As a graduate student and research assistant I have had the opportunity to work as a co-curator in a major rare book exhibition at the University of Oklahoma, the Galileo’s World exhibition. Officially launched in Fall 2015, the exhibition was designed to help celebrate the 125th anniversary of the University of Oklahoma. As a representation of the institutional nature of the exhibition, the various exhibits were spread throughout all 3 OU campuses, with books selected at each location that would help the particular location tell its story. The rare books themselves served as historical proxies that could open up forgotten relationships. The overarching theme uniting all exhibitions was “bringing worlds together”, which was intended to convey the way in which the various exhibits would help various academic departments and locations on campus recognize their forgotten, intertwined history, bringing forgotten worlds together.
OU Bizzell Library, 5th Floor Exhibit Hall
You can read more about the exhibit using the following links:
We are thrilled to be participating yesterday and today in "Domains 2017: Indie EdTech and Other Curiosities," a conference sponsored by OU's Center for Teaching Excellence (CTE), and Reclaim Hosting, the moving force behind "A Domain of One's Own" (Conference website). In our proposal for an exhibition booth, we indulged in some word play with "domain" and "reclaim":
The History of Science Collections contains nearly 100,000 volumes from every field and subject area of science, technology and medicine ranging from the time of printing in the fifteenth century to current publications. Initially a physical domain reserved for elite scholars, OU Libraries has recently transferred the books into the public domain. Reclaiming the identity of a public research library, visitors from all over the world daily experience the History of Science Collections, either physically or digitally.
Come experience the transformation of OU Libraries with Galileo’s World, and take part in the democratization of knowledge. Participants will be invited to actively answer four questions as they participate in the booth. 1) What is Galileo’s World? 2) How are those books released into the digital domain? 3) In what ways is this transforming the public domain? 4) How can I add Galileo’s World to my own domain?
Here's an outline of how we organized our exhibition booth:
During May and June we partnered with the OKC Metropolitan Library for the maiden voyage of the Lynx Open Ed Academy, our off-site K-12 education program. Over the course of about a month we put on 3 different programs at the following libraries:
During the program we showed the kids the facsimile of Galileo’s Starry Messenger
Followed by an activity simulating the basic idea of a telescope using concave and convex lenses.
We then learned about the constellations and the night sky by using a Celestial Globe, Constellation Cards, as well as a Planisphere.
Lynx Open Ed was privileged to participate for the third year in a row in the annual Women and Science conference for K12 students and teachers across the state. Held last Tuesday in Tulsa, the conference is sponsored by EPSCoR to encourage young people to pursue careers in science, technology, engineering and mathematics (STEM) fields (cf. the conference page).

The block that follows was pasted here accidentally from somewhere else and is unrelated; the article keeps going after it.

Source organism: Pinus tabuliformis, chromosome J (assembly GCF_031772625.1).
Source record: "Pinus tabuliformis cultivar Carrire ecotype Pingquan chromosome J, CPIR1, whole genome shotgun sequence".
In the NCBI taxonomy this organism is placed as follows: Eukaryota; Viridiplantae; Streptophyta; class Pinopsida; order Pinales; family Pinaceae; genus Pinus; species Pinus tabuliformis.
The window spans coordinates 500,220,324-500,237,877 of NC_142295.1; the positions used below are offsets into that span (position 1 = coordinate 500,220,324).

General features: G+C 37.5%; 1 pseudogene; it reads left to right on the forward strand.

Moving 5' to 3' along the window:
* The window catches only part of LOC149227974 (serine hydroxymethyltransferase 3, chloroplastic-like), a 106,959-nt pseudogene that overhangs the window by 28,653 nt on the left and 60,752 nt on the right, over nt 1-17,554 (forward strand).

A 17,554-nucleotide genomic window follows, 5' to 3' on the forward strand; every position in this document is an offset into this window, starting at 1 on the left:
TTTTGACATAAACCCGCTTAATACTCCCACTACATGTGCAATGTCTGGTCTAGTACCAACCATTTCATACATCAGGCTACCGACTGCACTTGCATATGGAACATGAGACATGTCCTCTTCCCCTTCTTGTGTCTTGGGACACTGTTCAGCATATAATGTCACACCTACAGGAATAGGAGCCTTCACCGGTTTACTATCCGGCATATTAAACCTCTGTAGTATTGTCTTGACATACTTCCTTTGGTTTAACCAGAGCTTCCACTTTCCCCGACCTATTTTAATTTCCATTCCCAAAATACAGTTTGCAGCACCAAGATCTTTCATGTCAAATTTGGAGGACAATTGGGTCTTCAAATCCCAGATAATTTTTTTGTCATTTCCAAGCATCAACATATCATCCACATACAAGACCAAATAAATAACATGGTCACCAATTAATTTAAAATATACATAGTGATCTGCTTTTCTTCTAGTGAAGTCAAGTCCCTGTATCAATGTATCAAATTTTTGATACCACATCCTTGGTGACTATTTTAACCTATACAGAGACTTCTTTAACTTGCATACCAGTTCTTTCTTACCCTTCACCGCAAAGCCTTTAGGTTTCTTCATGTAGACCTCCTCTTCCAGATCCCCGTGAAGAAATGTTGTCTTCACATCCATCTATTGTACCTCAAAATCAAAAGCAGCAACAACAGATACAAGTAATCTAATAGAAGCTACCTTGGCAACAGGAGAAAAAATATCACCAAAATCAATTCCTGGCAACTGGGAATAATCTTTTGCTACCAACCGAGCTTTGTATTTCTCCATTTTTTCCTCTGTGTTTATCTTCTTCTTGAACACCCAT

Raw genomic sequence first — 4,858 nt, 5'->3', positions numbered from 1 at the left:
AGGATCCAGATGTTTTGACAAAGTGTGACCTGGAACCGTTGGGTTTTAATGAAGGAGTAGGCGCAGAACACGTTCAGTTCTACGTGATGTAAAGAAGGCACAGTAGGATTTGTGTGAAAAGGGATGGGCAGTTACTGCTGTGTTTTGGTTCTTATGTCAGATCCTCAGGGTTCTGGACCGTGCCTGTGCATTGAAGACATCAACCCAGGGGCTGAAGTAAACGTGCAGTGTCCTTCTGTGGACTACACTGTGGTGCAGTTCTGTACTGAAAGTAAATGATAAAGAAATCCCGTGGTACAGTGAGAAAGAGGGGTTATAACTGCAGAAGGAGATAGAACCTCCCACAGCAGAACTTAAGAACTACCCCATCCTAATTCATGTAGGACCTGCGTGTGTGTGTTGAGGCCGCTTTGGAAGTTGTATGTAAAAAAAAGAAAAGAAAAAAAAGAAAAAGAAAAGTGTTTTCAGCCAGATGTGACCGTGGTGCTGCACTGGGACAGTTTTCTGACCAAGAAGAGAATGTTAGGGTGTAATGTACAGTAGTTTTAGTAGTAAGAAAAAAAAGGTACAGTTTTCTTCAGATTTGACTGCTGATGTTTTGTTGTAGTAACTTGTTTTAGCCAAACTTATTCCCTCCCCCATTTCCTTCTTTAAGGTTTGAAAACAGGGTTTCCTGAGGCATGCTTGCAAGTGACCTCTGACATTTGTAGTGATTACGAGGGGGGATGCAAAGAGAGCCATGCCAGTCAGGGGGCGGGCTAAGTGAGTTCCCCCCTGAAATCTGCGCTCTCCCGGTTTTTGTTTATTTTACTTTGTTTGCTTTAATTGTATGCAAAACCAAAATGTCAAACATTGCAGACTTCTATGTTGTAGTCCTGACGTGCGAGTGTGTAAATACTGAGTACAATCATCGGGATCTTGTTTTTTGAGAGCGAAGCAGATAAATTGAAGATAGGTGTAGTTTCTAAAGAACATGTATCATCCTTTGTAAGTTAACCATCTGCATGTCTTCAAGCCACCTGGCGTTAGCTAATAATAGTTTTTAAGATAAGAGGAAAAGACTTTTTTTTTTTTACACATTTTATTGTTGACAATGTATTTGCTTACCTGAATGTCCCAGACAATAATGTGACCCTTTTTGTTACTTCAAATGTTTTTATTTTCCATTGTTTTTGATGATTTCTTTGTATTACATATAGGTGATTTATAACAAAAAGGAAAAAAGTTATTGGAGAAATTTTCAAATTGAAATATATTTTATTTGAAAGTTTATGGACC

Brent and Kerry set up two booths with hands-on activities exploring STEM in the world of Galileo. We were told to expect about 900 middle-school and high-school female students, along with their teachers, to drop by our booths during the all-day event. What fun!
The Urania's Mirror constellation cards, published in 1825, were "designed by a lady." We have previously featured these as OERs and at a Lynx Coloring Party.
On September 8, on the 5th floor of Bizzell Memorial Library in Norman, about 30 guests participated in a Walking Tour for the OU Tulsa reprise exhibit, "The Scientific Revolution." As advertised at meetup.com:
In this "Chat with the Curators" event, come explore a reprise of The Scientific Revolution exhibit, which was originally on display at the Schusterman Library on the OU-Tulsa campus as part of last year's Galileo's World exhibition. In this walking tour, Kerry Magruder (Curator of Galileo's World) and Stewart Brower (Director, Schusterman Library) will discuss The Scientific Revolution, both the books now on display again for a two-month rotation, as well as the collaboration between the two campuses that made possible the original exhibit in Tulsa.
During the walk-through, we touched base on each book displayed, both for its own sake and why it was sent to Tulsa. Everyone gained a new appreciation for the Schusterman and its mission from the discussion of how the exhibit fit in with the Schusterman and its setting in the University and in the Tulsa community.
The evening featured a back-and-forth dialogue between participants and those involved in curating and producing the exhibit: Stewart Brower and Katie Prentice (both from the Schusterman Library), David Davis (Head of Exhibits, OU Libraries), James Burnes, Brent Purkaple, Stu Ryan and JoAnn Palmeri from OU Libraries. JoAnn spoke on Shakespeare events, Brent described educational outreach, Stu discussed some of the instruments, and David talked about the instrument replicas from the Museo Galileo.